To Kill or Not To Ele

To Kill or Not To Ele

Have you ever heard about that little kitty that was taken far, far away and dropped in a forest but found its way back home? What about an elephant?

Last week the Kenya Wildlife Service completed the first of several phases of relocating 200 jumbos as much as 100 miles from where they were picked up. The controversial and very expensive project is one more attempt to “save” elephants by removing them from angry farmers, school children and people walking to church.

Well, we won’t know for a while. But … a couple don’t like their new diggs very well.

Two were killed in Kisii, a heavily populated city in exactly opposite direction from where they were relocated, and although they were “dispatched” by villagers before wildlife officials could identify them with certainty, there’s every indication they were from the relocated bunch.

Those ele would have walked about 50 miles through (human) enemy territory northwest having just been brought 50 miles southwest to the idyllic and peaceful human unpopulated Maasai Mara in the relocation effort. And frankly, whether they were from the relocated bunch or not, their journey from the nearest open reserve (the Mara) shows how capable they are of navigating human population centers.

And at the end of their journey you don’t hear cute little mews at your backdoor.

Pole pole I’m coming round to thinking ele must be culled. I’m not there yet, and I still viscerally resent the mostly southern African theory of “carrying capacity” and that anything that doesn’t meet the model should be eliminated.

(Not just ele, by the way, but Jacaranda trees, certain flies and spots on windows.)

But the situation in East Africa is growing intolerable, and intolerably expensive. KWS has moved the first 50 tuskers at an expense of about $3,000 per elephant.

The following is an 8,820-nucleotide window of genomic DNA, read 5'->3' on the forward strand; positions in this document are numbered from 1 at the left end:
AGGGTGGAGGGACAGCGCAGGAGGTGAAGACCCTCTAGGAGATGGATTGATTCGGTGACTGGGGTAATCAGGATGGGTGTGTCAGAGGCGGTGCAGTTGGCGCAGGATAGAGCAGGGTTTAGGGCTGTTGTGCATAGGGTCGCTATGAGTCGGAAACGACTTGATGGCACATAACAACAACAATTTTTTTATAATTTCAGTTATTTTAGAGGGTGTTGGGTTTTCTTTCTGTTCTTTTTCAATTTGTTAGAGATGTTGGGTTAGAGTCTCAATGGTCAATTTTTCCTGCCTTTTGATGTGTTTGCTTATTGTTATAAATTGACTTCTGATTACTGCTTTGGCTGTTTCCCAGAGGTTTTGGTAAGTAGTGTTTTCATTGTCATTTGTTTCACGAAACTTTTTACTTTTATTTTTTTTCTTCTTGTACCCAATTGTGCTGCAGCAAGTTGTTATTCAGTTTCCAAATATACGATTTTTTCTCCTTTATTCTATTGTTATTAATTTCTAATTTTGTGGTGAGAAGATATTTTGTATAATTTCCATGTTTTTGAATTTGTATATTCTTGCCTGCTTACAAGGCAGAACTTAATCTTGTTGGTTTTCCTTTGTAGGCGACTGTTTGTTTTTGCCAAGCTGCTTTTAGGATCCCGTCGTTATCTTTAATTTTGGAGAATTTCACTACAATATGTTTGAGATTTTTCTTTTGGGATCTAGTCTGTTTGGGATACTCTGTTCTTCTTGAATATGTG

That’s huge, especially by African standards.

All sorts of things are being desperately tried now to control this human/elephant conflict, from pepper spray, to scare crows, to moats and bullhorns.

The most effective way is already being used in southern Africa (where they don’t need it as much, because they kill their excess!). The seel-reenforced concrete spike barriers employed in Botswana around its national parks tourist camps work well. The problem is they are extremely expensive, too. Each roughly 4′ x 4′ block costs around $10.

That’s the cost in South Africa. First there would have to be a factory built to produce them in East Africa, or the additional cost of importing them to East Africa.

To surround the northern top cap of the Maasai Mara (the southern border sits on the Serengeti) you’d need more than a half million blocks and that doesn’t even take care of the many river boundaries where they wouldn’t work, the labor to do it, they maintenance and the possible environmental fallout of also impeding other wildlife.

And then, of course as the southern Africans would point out, what happens when the density of elephant is compressed to a level that starts to destroy the Mara ecosystem?

You see. The reason the ele are leaving their splendid protected reserves, is because there are too many of them already.

So any successful barrier or relocation effort could end up being counter-productive.

I won’t continue to the conclusion.